There’s a new trend in capitalism, and despite its downsides, it might actually be a good thing for U.S. workers. It’s called the Gig Economy.
Since and even before the recession of 2007, companies have been hiring fewer full-time employees in favor of temporary workers, freelancers, and contractors. For workers, there are some disadvantages of going from project to project rather than working full-time for one employer. For example, unpredictable income, and a lack of access to government benefits such as unemployment and their employer’s half of social security are downsides. However, what workers lose of the established way of doing business, they can make up for in other ways.
Forbes Magazine says technology has democratized the ability of workers to sell their services, and it’s right. Today’s digital nature of work and communication makes it easy for people to sell their services – at their price – directly to those who need them, rather than through a large corporation that employs them. Workers are also enjoying a new level of mobility, which makes it easier for them to work from wherever they want, without the need to be in the same office as the people paying them. And sites like Airbnb, to name just one, have allowed workers to diversify how they make money, by using resources they already own.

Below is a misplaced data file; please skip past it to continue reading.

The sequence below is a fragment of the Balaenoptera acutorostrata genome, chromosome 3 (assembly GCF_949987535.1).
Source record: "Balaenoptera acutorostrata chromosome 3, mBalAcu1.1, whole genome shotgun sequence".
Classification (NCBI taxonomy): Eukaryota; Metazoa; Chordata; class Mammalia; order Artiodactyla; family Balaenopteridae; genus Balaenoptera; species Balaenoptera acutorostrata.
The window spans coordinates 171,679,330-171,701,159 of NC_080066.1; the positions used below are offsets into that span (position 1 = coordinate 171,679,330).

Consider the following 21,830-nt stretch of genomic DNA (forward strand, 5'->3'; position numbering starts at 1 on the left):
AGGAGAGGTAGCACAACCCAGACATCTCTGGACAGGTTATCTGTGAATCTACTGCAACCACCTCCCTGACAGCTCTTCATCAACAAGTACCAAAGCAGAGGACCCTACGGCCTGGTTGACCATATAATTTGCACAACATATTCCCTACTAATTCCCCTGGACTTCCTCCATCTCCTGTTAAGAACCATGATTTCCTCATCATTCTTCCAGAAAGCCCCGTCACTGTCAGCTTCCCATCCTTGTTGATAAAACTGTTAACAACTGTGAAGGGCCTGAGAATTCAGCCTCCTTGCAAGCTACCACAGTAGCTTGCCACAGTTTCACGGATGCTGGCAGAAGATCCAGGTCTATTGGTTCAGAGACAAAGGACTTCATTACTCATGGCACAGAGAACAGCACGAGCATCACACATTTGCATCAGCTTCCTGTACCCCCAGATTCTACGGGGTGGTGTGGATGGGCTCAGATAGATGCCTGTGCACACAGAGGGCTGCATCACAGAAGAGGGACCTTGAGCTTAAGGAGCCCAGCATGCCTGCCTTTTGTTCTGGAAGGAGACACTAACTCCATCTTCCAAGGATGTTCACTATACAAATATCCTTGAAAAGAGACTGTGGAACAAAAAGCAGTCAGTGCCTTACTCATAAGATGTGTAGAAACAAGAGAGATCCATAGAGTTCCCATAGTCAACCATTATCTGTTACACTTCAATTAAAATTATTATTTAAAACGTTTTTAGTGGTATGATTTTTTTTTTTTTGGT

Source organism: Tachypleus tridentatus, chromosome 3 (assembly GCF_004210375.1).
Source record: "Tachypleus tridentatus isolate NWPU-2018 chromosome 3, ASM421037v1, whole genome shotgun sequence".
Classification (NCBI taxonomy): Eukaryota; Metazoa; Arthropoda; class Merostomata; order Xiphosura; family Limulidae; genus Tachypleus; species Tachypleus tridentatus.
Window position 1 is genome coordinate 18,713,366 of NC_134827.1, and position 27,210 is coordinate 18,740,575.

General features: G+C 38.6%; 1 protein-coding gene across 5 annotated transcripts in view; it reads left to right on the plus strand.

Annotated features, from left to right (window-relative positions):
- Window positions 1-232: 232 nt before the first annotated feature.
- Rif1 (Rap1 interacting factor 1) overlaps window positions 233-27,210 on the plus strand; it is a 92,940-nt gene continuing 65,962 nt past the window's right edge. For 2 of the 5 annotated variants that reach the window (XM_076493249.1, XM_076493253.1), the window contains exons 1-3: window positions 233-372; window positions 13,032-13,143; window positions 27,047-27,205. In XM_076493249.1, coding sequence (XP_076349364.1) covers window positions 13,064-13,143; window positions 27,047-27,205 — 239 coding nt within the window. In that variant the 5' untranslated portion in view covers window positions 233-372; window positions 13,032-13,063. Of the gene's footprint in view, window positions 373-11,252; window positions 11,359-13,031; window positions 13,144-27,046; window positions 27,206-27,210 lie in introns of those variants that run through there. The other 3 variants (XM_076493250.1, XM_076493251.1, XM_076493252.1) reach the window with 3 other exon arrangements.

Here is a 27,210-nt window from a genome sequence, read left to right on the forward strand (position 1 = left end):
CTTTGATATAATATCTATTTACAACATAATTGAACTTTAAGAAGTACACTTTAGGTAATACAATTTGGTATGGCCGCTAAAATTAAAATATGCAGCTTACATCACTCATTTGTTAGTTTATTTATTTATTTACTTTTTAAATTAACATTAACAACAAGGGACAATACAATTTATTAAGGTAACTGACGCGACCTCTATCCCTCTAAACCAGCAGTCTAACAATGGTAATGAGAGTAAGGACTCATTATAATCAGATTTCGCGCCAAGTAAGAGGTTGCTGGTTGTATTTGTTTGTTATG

What’s emerging as a result of the Gig Economy is an entrepreneurial system in which labor isn’t losing power, but gaining it. Skilled specialists, consultants, industrial workers and others are forgoing the single-employer model in favor of being their own bosses and negotiating their price. One study suggests that by 2020, more than 40% of the U.S. workforce will be independent workers. If their numbers continue to climb as predicted, the abandonment of the traditional employment model by many workers could be permanent.
Visit TRC Staffing Services, Inc to browse “gigs” as well as full-time opportunities that may be a fit for you.